Los Angeles County petitioned for a review of the case by the Supreme Court which subsequently heard arguments on March 22. Justice Sonia Sotomayor initially noted that the Mendezes had a Second Amendment right to bear arms, and so police should expect to be confronted by armed homeowners in the course of an illegal entry. Justice Elena Kagan made similar arguments.
Nevertheless, the court handed down a unanimous decision affirming the court’s hostility to the provocation doctrine as expressed in City and County of San Francisco v. Sheehan where the court upheld the concept of “qualified immunity” for officers who had provoked a violent confrontation with a mentally ill woman and shot her.
In the Mendez decision, Justice Samuel Alito called the provocation rule “a novel and unsupported path to liability in cases in which the use of force was reasonable.”
The court vacated the damages awarded by the court, sending the case back to the Ninth Circuit with instructions to reconsider whether the Mendezes can be awarded damages strictly on the merits of the warrantless entry; the court will not be allowed to consider the issues of police provocation or excessive force.
Los Angeles County Sheriff’s Department (LASD) has a history rife with abuse and brutality. In a state that jealously guards the opacity of police records, the LASD stands as one of the most protective of its officers.
Last June, in response to threats from the Association for Los Angeles Deputy Sheriffs (ALADS), a union representing LASD deputies, the LASD removed from its public information database all information on investigations into police shootings, except for racial information.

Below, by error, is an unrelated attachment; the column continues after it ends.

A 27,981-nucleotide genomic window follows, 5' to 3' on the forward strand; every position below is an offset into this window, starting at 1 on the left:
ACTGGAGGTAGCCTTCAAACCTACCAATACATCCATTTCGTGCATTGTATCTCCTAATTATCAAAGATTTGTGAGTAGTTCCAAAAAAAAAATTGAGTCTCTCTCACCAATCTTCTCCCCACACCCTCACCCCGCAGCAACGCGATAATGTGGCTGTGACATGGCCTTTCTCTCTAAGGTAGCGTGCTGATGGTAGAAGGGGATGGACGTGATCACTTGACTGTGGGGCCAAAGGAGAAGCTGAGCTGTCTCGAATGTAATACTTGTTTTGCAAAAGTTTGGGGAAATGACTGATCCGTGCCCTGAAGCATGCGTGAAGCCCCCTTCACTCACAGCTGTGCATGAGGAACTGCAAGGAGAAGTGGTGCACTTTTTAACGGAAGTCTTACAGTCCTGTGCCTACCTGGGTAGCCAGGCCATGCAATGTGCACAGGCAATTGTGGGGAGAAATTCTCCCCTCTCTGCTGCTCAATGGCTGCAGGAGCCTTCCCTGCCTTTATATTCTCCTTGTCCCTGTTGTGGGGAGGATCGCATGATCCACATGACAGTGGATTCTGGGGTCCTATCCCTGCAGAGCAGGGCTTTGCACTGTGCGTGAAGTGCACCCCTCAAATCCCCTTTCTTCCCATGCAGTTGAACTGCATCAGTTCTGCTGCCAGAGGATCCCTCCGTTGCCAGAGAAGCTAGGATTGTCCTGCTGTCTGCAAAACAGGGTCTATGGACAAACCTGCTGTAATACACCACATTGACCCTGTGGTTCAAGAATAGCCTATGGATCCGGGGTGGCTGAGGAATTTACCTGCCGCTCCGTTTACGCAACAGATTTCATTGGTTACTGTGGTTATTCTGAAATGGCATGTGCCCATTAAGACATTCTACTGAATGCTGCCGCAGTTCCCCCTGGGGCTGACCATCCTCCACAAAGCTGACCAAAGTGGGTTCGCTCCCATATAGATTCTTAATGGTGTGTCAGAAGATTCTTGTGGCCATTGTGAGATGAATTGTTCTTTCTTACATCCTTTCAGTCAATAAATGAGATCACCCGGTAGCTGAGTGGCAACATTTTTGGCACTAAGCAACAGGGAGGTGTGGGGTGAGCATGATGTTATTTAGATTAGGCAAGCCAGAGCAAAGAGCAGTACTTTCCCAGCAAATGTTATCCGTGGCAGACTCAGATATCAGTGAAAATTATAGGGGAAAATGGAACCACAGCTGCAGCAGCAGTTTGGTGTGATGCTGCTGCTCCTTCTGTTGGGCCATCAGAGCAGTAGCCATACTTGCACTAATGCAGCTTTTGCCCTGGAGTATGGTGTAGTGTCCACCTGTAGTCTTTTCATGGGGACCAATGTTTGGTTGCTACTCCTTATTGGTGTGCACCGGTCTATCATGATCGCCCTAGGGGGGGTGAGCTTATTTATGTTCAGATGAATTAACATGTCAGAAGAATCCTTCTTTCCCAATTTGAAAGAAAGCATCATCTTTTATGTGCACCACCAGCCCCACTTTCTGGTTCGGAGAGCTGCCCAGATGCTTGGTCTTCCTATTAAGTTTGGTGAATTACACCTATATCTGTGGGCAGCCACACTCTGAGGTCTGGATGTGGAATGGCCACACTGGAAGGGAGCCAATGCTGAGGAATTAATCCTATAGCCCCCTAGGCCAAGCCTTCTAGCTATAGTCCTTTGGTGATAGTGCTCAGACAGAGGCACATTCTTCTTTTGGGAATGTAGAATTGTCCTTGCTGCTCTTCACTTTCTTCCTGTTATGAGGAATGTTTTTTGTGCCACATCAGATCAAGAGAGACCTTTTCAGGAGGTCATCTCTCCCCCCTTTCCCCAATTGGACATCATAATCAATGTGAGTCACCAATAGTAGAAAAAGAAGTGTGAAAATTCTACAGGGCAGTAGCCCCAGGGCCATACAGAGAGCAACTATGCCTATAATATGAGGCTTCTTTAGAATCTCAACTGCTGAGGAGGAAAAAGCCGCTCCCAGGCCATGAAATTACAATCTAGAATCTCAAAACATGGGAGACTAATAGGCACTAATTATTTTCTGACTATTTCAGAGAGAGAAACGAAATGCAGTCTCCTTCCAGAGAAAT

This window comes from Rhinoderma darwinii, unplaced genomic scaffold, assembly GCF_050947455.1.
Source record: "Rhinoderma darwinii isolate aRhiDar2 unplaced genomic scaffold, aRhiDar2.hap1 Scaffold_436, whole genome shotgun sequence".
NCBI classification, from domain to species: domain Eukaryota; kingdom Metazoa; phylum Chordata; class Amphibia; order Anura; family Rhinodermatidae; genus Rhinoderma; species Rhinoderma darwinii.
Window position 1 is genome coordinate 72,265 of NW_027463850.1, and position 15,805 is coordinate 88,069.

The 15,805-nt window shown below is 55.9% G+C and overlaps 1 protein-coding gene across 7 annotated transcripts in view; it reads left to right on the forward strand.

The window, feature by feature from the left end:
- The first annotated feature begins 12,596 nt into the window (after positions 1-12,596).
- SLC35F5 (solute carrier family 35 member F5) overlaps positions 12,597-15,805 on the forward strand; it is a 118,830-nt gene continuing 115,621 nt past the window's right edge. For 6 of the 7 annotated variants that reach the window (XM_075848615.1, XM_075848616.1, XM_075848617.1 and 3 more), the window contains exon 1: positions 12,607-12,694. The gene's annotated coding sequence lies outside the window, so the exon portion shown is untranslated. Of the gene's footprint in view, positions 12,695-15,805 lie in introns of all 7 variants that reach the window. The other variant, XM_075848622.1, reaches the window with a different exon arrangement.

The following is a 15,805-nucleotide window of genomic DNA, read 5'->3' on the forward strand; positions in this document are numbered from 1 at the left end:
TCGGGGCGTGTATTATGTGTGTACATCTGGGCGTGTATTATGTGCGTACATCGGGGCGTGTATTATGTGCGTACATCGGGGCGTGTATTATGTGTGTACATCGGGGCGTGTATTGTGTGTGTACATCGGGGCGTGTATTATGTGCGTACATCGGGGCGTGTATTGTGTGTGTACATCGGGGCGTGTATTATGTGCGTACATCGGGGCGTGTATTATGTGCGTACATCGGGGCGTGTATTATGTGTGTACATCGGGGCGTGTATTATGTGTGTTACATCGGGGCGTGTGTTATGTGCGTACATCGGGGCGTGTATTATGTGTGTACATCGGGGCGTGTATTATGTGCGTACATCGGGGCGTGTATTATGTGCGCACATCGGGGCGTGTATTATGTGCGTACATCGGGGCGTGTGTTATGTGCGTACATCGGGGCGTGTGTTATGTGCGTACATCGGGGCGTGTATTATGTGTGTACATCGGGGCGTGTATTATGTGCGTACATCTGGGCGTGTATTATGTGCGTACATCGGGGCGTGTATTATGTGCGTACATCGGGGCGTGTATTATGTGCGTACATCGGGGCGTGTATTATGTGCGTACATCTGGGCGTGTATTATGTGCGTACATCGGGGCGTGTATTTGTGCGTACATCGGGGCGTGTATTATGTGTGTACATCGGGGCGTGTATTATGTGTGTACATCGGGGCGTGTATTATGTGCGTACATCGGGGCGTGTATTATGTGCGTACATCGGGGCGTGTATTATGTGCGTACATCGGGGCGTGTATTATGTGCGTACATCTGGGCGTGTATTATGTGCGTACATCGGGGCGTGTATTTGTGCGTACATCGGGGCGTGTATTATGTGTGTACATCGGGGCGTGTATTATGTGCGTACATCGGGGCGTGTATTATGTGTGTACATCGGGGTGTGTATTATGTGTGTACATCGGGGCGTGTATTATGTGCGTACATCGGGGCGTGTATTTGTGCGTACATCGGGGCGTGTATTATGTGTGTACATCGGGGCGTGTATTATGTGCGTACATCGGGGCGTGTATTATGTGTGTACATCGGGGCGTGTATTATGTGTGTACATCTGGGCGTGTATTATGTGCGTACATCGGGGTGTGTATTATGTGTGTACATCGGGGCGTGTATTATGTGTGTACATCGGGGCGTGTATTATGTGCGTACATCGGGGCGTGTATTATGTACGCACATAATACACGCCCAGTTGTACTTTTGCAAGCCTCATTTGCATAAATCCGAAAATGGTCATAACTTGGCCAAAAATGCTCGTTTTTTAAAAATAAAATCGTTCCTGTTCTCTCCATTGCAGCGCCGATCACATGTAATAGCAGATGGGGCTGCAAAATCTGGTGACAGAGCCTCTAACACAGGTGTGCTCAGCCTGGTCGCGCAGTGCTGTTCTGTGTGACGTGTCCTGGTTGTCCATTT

The ALADS union tenaciously fights transparency or accountability; it currently is working to keep the Sheriff from releasing to prosecutors the names of deputies who have had disciplinary actions or who have been charged with crimes.
The crimes of the LASD and other police forces in Los Angeles County have abounded. Between 2000 and 2016, at least 1,300 people in the county were shot by police. A study published in the Guardian revealed that, per capita, Los Angeles County was the 11th deadliest county in the United States for police shootings in 2015. Very seldom were officers charged in these shootings.
The Supreme Court has legitimized this criminal violence with one reactionary ruling after another. It frequently invokes the reactionary “qualified immunity” doctrine that limits remedies for excessive force.
The right-wing judges did not stand up for the Second Amendment right to bear arms that is so frequently thrown out as a bone by right-wing politicians. The liberal judges, meanwhile, assented to the reactionary ruling, ultimately forsaking Fourth Amendment rights for the right of police to shoot and maim without any significant restrictions.
John Burton, president of the board of directors of the National Police Accountability Project and WSWS writer, noted the Mendez decision was part of a definite trend and “another stone removed from the edifice of Fourth Amendment rights.”
“The whole thing is political,” he told the WSWS. “The courts want to empower the police as much as possible and limit access to remedies for police violence.”
The important questions in the Mendez case, he pointed out, are not those of jurisprudence or democratic ideals enshrined in the Bill of Rights, but those of class tensions. Such decisions allow constitutional protections to be taken away “piece by piece, instead of all at once.”